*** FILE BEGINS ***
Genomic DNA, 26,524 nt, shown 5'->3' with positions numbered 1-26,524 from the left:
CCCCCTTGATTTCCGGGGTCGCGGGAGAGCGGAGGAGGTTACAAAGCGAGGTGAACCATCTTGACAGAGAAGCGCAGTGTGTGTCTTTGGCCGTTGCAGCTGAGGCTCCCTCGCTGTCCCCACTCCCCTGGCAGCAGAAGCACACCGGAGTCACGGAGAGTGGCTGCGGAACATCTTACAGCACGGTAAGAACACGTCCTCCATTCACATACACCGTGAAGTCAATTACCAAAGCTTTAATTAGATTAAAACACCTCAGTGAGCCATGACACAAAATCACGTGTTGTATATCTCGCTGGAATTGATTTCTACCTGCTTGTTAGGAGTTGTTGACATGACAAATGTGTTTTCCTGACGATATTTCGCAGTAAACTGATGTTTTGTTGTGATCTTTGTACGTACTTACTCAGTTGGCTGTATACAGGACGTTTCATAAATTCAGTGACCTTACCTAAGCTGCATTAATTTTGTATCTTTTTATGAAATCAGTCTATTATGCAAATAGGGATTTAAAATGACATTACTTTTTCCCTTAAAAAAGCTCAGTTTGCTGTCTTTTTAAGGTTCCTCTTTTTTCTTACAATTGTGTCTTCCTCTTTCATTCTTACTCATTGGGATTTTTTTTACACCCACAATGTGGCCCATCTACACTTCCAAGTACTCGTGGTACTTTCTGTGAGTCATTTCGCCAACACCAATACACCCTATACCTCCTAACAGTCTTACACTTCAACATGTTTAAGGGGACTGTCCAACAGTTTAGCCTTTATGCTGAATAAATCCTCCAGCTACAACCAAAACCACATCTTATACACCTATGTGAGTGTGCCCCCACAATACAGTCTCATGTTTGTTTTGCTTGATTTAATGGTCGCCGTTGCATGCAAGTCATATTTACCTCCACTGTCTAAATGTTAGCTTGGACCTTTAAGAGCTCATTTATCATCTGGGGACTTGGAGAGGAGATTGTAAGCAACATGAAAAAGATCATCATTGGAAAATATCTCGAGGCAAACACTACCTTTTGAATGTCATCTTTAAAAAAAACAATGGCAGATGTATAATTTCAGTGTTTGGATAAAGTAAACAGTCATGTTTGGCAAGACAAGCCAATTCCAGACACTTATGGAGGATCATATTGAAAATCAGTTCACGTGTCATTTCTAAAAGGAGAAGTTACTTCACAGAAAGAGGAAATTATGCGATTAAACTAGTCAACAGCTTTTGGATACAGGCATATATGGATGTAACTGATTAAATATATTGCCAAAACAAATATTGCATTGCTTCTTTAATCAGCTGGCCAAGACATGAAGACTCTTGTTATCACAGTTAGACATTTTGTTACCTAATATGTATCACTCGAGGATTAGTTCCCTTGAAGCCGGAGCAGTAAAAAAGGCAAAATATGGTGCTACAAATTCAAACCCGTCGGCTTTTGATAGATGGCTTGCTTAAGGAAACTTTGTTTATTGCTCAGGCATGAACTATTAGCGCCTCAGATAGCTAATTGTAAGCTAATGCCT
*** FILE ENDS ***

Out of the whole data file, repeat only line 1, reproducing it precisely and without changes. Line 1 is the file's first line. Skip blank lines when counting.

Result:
Genomic DNA, 26,524 nt, shown 5'->3' with positions numbered 1-26,524 from the left: